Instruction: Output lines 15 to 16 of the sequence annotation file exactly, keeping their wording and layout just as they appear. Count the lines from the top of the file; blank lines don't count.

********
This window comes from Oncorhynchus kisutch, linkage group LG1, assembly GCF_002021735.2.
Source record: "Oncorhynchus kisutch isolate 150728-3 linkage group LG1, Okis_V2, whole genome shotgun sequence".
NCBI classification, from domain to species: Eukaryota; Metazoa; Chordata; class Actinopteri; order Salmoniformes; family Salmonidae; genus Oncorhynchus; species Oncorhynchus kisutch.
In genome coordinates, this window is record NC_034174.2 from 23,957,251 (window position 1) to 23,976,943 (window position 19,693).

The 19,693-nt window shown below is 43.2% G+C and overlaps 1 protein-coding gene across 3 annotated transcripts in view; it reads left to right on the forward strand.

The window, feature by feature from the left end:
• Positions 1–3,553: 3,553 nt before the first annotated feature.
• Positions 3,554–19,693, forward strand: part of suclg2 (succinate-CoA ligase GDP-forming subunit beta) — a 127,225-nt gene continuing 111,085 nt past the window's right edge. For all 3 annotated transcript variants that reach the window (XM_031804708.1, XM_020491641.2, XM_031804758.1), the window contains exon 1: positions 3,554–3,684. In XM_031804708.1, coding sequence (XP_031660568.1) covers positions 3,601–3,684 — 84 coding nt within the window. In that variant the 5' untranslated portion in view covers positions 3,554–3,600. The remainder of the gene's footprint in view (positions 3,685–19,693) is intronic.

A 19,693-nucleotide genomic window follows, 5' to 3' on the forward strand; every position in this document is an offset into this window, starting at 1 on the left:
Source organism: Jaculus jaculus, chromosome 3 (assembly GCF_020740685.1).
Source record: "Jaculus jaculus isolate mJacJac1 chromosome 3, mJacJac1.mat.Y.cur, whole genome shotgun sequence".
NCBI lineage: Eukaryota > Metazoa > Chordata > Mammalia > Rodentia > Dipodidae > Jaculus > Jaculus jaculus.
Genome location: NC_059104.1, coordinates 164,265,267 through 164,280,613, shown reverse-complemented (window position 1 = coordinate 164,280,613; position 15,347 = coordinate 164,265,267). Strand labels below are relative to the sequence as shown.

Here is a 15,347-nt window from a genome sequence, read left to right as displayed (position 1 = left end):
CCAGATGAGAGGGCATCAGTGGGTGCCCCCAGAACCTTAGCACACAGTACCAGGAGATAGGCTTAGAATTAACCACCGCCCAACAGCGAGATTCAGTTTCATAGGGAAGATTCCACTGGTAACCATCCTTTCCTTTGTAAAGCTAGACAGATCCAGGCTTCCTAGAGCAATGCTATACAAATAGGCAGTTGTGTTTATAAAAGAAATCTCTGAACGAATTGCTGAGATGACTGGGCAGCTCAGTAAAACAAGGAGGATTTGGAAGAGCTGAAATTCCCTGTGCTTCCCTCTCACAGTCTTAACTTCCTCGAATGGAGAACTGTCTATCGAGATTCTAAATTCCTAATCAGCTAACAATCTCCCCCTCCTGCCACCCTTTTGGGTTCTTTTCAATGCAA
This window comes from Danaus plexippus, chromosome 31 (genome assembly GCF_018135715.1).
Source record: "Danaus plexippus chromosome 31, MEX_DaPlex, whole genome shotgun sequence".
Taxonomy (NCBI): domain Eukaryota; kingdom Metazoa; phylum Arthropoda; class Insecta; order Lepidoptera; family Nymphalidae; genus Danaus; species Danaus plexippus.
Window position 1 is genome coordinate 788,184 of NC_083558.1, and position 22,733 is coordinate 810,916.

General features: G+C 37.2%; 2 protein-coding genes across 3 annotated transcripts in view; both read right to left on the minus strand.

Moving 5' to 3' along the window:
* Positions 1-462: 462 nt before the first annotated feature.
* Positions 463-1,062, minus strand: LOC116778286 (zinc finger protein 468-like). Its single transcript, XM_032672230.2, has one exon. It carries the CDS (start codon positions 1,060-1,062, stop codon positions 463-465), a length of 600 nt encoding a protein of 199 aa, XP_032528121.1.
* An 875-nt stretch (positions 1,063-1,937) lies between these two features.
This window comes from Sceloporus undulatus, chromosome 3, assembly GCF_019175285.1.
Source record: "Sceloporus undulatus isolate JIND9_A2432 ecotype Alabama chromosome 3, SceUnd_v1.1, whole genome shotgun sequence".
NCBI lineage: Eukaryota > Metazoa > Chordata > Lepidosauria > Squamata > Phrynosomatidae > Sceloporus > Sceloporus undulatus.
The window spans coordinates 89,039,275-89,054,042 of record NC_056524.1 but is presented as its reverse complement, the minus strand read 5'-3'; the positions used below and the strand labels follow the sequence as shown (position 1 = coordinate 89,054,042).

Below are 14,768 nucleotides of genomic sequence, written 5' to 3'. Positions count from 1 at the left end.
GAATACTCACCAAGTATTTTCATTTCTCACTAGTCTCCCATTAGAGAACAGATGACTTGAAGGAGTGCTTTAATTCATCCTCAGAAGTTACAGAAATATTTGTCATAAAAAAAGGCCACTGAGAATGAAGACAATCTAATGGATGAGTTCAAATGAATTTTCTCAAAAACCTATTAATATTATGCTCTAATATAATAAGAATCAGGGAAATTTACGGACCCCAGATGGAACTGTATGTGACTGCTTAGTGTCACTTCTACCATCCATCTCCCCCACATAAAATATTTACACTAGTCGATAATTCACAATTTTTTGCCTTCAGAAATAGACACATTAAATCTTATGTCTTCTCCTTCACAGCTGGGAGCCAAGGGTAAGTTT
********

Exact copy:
CCAGATGAGAGGGCATCAGTGGGTGCCCCCAGAACCTTAGCACACAGTACCAGGAGATAGGCTTAGAATTAACCACCGCCCAACAGCGAGATTCAGTTTCATAGGGAAGATTCCACTGGTAACCATCCTTTCCTTTGTAAAGCTAGACAGATCCAGGCTTCCTAGAGCAATGCTATACAAATAGGCAGTTGTGTTTATAAAAGAAATCTCTGAACGAATTGCTGAGATGACTGGGCAGCTCAGTAAAACAAGGAGGATTTGGAAGAGCTGAAATTCCCTGTGCTTCCCTCTCACAGTCTTAACTTCCTCGAATGGAGAACTGTCTATCGAGATTCTAAATTCCTAATCAGCTAACAATCTCCCCCTCCTGCCACCCTTTTGGGTTCTTTTCAATGCAA
This window comes from Danaus plexippus, chromosome 31 (genome assembly GCF_018135715.1).